$ {F}_{\mathrm{E}\mathrm{W}} $ ,$ {F}_{\mathrm{N}\mathrm{S}} $ , and$ {F}_{\mathrm{T}\mathrm{B}} $ denote the net heat transport in the zonal, meridional, and vertical directions, respectively. The variables${\left(uT\right)}_{{\rm{E}}}$ ,${\left(uT\right)}_{{\rm{W}}}$ ,${\left(vT\right)}_{{\rm{N}}}$ ,${\left(vT\right)}_{{\rm{S}}}$ ,${\left(wT\right)}_{{\rm{T}}}$ , and${\left(wT\right)}_{{\rm{B}}}$ show the values of$ u\cdot T $ at the east and west sides, the values of$ v\cdot T $ at the north and south sides, and the values of$ w\cdot T $ at top and bottom boundaries, respectively. The variables$ {Q}_{\mathrm{n}\mathrm{e}\mathrm{t}} $ and${S}_{{\rm{w}}}$ are the downward net sea surface heat flux and the penetrating shortwave radiation at the bottom of the upper ocean layer, respectively; h is the depth of the upperocean. According to the widely used shortwave radiation transfer scheme (Paulson and Simpson, 1977),$$ {S}_{{\rm{w}}}=I\left(z\right)={I}_{0}({A}_{1}{\rm{e}}^{\dfrac{h}{{B}_{1}}}+{A}_{2}{\rm{e}}^{\dfrac{h}{{B}_{2}}}) , $$ (8) where
$ {I}_{0} $ is the net shortwave radiation flux, A_{1} and A_{2} are scale factors, and B_{1} and B_{2} are the depths of penetration, we follow the classification of seawater turbidity by Jerlov (1968) and set the optical properties of seawater as class I ($ {A}_{1} $ = 0.58,$ {A}_{2} $ = 1 −$ {A}_{1} $ = 0.42,$ {B}_{1} $ = 0.35 m, and$ {B}_{2} $ = 23.0 m). For the upper ocean in our study, h = 40 m, and then${S}_{{\rm{w}}}\approx 0.07\times{{Q}}_{\mathrm{n}\mathrm{e}\mathrm{t}}$ . Therefore,${F}_{Q}=\dfrac{{0.93\times{Q}}_{\mathrm{n}\mathrm{e}\mathrm{t}}}{h}$ .Hereafter, we use the bracket
$ \left\langle{ \quad }\right\rangle $ to denote the threedimensional average over the upperocean layer in the Niño3.4 region. Then, Eq. (3) can be simplified as$$ {C}_{p}{\rho }_{0}\dfrac{\partial \left\langle{T}\right\rangle}{\partial {t}}={F}_{\mathrm{E}\mathrm{W}}+{F}_{\mathrm{N}\mathrm{S}} + {F}_{\mathrm{T}\mathrm{B}}+{F}_{Q}+\left\langle{R}\right\rangle , $$ (9) where the residual term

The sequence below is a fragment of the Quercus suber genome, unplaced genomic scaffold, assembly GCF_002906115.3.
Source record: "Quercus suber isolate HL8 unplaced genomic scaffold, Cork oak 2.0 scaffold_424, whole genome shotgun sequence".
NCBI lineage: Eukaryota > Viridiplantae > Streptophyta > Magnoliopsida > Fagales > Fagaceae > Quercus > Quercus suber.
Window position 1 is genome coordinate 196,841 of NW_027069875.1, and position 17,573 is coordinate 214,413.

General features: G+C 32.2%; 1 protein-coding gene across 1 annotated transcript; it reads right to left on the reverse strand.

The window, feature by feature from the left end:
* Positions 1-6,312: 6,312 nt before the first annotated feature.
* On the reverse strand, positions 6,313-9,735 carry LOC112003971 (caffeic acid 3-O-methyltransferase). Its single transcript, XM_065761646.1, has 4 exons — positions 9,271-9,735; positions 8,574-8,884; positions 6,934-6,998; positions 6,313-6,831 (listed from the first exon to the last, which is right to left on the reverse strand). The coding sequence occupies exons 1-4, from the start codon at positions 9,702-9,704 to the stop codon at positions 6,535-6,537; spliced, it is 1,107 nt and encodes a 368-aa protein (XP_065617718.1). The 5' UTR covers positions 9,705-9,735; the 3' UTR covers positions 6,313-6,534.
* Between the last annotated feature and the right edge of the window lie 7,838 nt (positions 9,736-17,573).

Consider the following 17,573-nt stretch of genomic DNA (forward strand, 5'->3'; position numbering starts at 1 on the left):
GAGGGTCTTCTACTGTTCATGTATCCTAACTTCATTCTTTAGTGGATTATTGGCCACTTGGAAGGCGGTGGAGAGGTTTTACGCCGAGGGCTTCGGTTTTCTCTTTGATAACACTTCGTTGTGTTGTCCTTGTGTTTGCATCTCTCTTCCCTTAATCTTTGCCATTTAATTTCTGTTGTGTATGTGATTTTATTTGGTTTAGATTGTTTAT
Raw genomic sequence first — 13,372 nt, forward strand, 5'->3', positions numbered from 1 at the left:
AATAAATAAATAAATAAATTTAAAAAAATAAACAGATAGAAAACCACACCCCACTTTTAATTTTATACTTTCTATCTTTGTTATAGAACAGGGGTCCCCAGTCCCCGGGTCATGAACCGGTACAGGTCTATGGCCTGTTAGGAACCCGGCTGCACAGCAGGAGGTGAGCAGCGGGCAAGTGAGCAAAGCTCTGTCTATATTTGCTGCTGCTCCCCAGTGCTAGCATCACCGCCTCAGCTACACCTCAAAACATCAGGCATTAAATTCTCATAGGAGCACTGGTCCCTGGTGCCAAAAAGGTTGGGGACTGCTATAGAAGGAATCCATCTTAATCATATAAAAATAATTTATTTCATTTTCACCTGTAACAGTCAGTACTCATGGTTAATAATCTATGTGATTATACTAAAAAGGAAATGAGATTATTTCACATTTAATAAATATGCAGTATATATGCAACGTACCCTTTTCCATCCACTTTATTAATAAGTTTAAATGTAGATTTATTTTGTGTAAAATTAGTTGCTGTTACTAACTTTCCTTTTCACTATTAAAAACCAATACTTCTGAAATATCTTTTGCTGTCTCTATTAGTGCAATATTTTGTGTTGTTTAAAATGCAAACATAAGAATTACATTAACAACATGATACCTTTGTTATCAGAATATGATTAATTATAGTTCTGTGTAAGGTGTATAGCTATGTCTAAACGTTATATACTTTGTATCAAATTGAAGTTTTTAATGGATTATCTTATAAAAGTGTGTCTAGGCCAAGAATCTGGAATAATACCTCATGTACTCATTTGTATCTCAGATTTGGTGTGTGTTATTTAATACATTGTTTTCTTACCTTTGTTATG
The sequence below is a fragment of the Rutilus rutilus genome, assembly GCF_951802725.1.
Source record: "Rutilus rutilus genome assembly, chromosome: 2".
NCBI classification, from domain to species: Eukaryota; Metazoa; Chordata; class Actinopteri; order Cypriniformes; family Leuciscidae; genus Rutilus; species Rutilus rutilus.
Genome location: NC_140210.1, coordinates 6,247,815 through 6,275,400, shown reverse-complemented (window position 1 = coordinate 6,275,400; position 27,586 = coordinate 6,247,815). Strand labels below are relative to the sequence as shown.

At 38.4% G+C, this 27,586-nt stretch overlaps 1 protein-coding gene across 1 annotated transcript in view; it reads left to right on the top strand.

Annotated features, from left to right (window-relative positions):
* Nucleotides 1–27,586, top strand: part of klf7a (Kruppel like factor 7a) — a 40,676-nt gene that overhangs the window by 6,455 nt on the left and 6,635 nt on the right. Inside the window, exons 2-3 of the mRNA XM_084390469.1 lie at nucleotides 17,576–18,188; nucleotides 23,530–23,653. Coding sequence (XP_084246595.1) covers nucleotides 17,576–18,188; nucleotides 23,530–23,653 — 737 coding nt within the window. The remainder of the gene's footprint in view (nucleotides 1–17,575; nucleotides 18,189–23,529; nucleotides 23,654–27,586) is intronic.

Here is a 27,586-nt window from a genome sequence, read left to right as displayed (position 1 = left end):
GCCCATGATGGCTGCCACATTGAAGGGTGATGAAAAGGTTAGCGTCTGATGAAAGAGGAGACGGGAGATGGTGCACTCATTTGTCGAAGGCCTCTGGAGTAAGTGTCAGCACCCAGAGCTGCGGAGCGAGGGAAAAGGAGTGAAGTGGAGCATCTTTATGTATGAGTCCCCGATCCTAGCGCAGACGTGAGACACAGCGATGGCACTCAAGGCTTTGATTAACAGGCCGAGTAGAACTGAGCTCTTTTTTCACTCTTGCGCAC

$ \left\langle{R}\right\rangle $ , which includes turbulent transport, heat conduction, and other subgrid processes, has a very small contribution to the variation in$ \left\langle{T}\right\rangle $ and can be neglected. The average heat tendency is mainly determined by the net heat transports in the zonal, meridional, and vertical directions and the net surface heat flux. Equation (9) can be rewritten as$$ {C}_{p}{\rho }_{0}\dfrac{\partial \left\langle{T}\right\rangle}{\partial t}\approx {F}_{{\rm{E}}}+{F}_{{\rm{W}}}+{F}_{{\rm{N}}}+{F}_{{\rm{S}}}+{F}_{{\rm{B}}}+{F}_{Q} , $$ (10) where the vertical velocity w = 0 at the sea surface.
${F}_{{\rm{E}}}={C}_{p}{\rho }_{0}\dfrac{\iint {\left(uT\right)}_{{\rm{E}}}{\rm{d}}y{\rm{d}}z}{V}$ ,${F}_{{\rm{W}}}={C}_{p}{\rho }_{0}\dfrac{\iint {\left(uT\right)}_{{\rm{W}}}{\rm{d}}y{\rm{d}}z}{V}$ ,${F}_{{\rm{N}}}=$ ${C}_{p}{\rho }_{0}\dfrac{\iint {\left(vT\right)}_{{\rm{N}}}{\rm{d}}x{\rm{d}}z}{V}$ ,${F}_{{\rm{S}}}={C}_{p}{\rho }_{0}\dfrac{\iint {\left(vT\right)}_{{\rm{S}}}{\rm{d}}x{\rm{d}}z}{V}$ , and${F}_{{\rm{B}}}={C}_{p}{\rho }_{0}\dfrac{\iint {\left(wT\right)}_{{\rm{B}}}{\rm{d}}x{\rm{d}}y}{V}$ represent the lateral heat transports at the east, west, north, south, and bottom boundaries, respectively. Their positive values denote heat transport toward the interior. In other words, the average heat tendency of a given volume is mainly determined by the heat transports across the six boundaries of the volume according to Eq. (10).Equation (10) differs from Eq. (11), which has generally been used in previous studies (e.g., Huang et al., 2012; Graham et al., 2014; Ballester et al., 2016),